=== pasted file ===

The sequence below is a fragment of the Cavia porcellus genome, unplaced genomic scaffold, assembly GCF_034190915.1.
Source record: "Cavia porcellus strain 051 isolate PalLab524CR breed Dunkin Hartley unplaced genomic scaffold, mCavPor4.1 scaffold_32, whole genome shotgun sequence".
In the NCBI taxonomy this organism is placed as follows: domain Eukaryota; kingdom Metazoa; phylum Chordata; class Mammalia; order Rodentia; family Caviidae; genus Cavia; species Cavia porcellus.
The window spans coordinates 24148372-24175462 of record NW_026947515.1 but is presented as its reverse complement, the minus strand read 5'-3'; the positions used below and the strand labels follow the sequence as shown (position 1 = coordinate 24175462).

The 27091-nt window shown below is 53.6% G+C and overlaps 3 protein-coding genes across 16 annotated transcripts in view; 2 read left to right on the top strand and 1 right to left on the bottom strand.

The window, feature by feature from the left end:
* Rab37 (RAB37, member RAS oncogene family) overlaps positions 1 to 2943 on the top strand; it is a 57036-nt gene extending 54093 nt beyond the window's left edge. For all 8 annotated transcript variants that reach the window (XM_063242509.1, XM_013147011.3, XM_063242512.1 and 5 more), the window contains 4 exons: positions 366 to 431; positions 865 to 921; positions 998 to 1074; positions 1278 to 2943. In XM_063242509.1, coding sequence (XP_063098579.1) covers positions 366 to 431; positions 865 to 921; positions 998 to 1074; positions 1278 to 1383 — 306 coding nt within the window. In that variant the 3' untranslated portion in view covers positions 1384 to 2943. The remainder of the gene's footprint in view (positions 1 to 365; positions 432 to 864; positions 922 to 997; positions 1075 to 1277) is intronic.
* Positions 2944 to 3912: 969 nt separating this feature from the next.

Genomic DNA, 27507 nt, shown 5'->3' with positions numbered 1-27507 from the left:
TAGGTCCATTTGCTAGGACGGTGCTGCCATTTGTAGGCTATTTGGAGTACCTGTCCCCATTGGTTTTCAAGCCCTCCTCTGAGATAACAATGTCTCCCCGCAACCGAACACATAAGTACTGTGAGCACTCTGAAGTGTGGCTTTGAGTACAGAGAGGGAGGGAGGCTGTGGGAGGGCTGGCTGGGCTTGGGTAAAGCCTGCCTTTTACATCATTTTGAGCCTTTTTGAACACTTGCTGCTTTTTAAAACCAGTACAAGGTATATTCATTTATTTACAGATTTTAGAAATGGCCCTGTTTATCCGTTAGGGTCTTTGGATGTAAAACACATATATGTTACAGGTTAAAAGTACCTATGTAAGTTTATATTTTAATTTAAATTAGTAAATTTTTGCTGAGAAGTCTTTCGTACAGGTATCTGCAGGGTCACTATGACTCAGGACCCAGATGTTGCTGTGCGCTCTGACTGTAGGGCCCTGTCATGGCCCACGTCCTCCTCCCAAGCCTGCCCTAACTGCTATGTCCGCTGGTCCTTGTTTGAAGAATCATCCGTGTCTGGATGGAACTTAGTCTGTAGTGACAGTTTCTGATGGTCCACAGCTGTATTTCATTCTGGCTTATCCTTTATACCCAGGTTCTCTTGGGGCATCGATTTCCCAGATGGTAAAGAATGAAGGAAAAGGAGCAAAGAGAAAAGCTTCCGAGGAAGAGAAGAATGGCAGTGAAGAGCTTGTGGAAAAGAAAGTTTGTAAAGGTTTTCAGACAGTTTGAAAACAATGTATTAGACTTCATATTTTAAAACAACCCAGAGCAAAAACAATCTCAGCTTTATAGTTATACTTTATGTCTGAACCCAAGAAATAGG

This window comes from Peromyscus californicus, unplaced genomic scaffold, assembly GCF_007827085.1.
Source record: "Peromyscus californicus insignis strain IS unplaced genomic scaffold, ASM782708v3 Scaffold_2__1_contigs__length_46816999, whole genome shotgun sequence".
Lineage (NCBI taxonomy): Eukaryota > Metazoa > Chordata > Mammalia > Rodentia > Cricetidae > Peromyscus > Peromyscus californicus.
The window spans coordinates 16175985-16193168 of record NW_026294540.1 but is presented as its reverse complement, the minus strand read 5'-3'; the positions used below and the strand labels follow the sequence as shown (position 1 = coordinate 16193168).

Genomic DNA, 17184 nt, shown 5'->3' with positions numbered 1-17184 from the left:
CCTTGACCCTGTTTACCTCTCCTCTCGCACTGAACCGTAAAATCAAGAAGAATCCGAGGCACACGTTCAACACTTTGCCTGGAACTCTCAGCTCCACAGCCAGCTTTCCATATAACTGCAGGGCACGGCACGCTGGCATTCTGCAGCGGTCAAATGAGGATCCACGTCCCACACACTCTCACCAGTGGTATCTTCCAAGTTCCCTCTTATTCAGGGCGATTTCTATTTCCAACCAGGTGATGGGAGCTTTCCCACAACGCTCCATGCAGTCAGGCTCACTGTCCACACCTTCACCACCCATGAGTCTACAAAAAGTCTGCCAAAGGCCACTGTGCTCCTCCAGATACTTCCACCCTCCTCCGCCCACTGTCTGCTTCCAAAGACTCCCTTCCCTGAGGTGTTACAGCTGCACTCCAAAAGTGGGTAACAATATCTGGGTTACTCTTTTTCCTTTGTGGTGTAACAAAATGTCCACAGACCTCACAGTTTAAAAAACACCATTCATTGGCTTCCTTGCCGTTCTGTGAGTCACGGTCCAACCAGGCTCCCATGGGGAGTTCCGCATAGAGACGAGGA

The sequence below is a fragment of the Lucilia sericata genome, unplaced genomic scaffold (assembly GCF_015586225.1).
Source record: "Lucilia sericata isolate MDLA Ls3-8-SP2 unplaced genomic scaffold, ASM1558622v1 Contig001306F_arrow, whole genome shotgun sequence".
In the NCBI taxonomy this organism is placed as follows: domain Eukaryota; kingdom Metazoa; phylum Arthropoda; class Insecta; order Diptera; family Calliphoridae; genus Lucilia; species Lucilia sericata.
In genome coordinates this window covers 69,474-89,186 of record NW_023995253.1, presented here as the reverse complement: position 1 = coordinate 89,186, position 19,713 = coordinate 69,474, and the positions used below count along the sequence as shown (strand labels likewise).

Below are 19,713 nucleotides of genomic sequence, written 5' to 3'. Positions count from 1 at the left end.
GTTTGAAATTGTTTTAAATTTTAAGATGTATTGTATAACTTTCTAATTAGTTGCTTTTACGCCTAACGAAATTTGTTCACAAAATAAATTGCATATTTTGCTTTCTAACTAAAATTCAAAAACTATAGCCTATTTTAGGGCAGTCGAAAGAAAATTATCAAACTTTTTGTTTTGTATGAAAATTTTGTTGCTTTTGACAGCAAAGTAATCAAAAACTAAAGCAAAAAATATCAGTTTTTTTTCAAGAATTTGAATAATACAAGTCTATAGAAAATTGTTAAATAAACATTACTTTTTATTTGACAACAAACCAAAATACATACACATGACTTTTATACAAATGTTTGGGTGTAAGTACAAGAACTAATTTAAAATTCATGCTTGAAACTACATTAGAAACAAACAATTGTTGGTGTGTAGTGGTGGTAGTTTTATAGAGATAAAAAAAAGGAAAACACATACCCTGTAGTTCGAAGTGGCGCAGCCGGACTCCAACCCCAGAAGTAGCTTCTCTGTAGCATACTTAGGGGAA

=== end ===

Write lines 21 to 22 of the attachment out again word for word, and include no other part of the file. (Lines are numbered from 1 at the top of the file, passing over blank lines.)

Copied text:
Below are 19,713 nucleotides of genomic sequence, written 5' to 3'. Positions count from 1 at the left end.
GTTTGAAATTGTTTTAAATTTTAAGATGTATTGTATAACTTTCTAATTAGTTGCTTTTACGCCTAACGAAATTTGTTCACAAAATAAATTGCATATTTTGCTTTCTAACTAAAATTCAAAAACTATAGCCTATTTTAGGGCAGTCGAAAGAAAATTATCAAACTTTTTGTTTTGTATGAAAATTTTGTTGCTTTTGACAGCAAAGTAATCAAAAACTAAAGCAAAAAATATCAGTTTTTTTTCAAGAATTTGAATAATACAAGTCTATAGAAAATTGTTAAATAAACATTACTTTTTATTTGACAACAAACCAAAATACATACACATGACTTTTATACAAATGTTTGGGTGTAAGTACAAGAACTAATTTAAAATTCATGCTTGAAACTACATTAGAAACAAACAATTGTTGGTGTGTAGTGGTGGTAGTTTTATAGAGATAAAAAAAAGGAAAACACATACCCTGTAGTTCGAAGTGGCGCAGCCGGACTCCAACCCCAGAAGTAGCTTCTCTGTAGCATACTTAGGGGAA